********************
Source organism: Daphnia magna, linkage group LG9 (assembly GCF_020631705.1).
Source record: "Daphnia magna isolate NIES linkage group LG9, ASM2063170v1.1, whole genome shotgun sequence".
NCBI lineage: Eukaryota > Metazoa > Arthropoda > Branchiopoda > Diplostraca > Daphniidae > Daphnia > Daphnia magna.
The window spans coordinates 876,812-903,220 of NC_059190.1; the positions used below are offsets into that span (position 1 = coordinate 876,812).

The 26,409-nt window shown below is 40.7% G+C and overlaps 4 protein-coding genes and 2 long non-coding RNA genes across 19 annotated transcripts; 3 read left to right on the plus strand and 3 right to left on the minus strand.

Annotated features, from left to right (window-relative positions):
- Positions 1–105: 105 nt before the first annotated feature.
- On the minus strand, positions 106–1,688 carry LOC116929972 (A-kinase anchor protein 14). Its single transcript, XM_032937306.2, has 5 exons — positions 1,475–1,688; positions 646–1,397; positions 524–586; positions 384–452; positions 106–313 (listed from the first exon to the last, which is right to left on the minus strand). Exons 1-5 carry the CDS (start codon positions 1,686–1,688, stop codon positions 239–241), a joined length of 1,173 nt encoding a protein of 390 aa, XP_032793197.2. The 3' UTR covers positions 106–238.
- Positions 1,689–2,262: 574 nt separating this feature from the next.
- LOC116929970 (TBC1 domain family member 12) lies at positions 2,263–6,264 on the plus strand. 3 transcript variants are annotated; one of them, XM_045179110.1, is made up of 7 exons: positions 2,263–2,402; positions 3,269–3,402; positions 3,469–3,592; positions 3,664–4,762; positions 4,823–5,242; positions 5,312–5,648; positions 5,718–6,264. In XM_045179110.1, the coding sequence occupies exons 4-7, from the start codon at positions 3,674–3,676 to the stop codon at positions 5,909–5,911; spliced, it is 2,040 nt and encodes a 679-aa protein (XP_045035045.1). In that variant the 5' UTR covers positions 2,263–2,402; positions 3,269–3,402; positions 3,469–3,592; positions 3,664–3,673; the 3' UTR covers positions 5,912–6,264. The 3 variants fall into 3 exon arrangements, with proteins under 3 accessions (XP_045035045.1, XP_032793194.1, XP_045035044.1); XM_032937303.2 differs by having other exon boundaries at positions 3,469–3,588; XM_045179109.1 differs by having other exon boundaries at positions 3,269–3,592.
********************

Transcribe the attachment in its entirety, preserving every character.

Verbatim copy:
Source organism: Daphnia magna, linkage group LG9 (assembly GCF_020631705.1).
Source record: "Daphnia magna isolate NIES linkage group LG9, ASM2063170v1.1, whole genome shotgun sequence".
NCBI lineage: Eukaryota > Metazoa > Arthropoda > Branchiopoda > Diplostraca > Daphniidae > Daphnia > Daphnia magna.
The window spans coordinates 876,812-903,220 of NC_059190.1; the positions used below are offsets into that span (position 1 = coordinate 876,812).

The 26,409-nt window shown below is 40.7% G+C and overlaps 4 protein-coding genes and 2 long non-coding RNA genes across 19 annotated transcripts; 3 read left to right on the plus strand and 3 right to left on the minus strand.

Annotated features, from left to right (window-relative positions):
- Positions 1–105: 105 nt before the first annotated feature.
- On the minus strand, positions 106–1,688 carry LOC116929972 (A-kinase anchor protein 14). Its single transcript, XM_032937306.2, has 5 exons — positions 1,475–1,688; positions 646–1,397; positions 524–586; positions 384–452; positions 106–313 (listed from the first exon to the last, which is right to left on the minus strand). Exons 1-5 carry the CDS (start codon positions 1,686–1,688, stop codon positions 239–241), a joined length of 1,173 nt encoding a protein of 390 aa, XP_032793197.2. The 3' UTR covers positions 106–238.
- Positions 1,689–2,262: 574 nt separating this feature from the next.
- LOC116929970 (TBC1 domain family member 12) lies at positions 2,263–6,264 on the plus strand. 3 transcript variants are annotated; one of them, XM_045179110.1, is made up of 7 exons: positions 2,263–2,402; positions 3,269–3,402; positions 3,469–3,592; positions 3,664–4,762; positions 4,823–5,242; positions 5,312–5,648; positions 5,718–6,264. In XM_045179110.1, the coding sequence occupies exons 4-7, from the start codon at positions 3,674–3,676 to the stop codon at positions 5,909–5,911; spliced, it is 2,040 nt and encodes a 679-aa protein (XP_045035045.1). In that variant the 5' UTR covers positions 2,263–2,402; positions 3,269–3,402; positions 3,469–3,592; positions 3,664–3,673; the 3' UTR covers positions 5,912–6,264. The 3 variants fall into 3 exon arrangements, with proteins under 3 accessions (XP_045035045.1, XP_032793194.1, XP_045035044.1); XM_032937303.2 differs by having other exon boundaries at positions 3,469–3,588; XM_045179109.1 differs by having other exon boundaries at positions 3,269–3,592.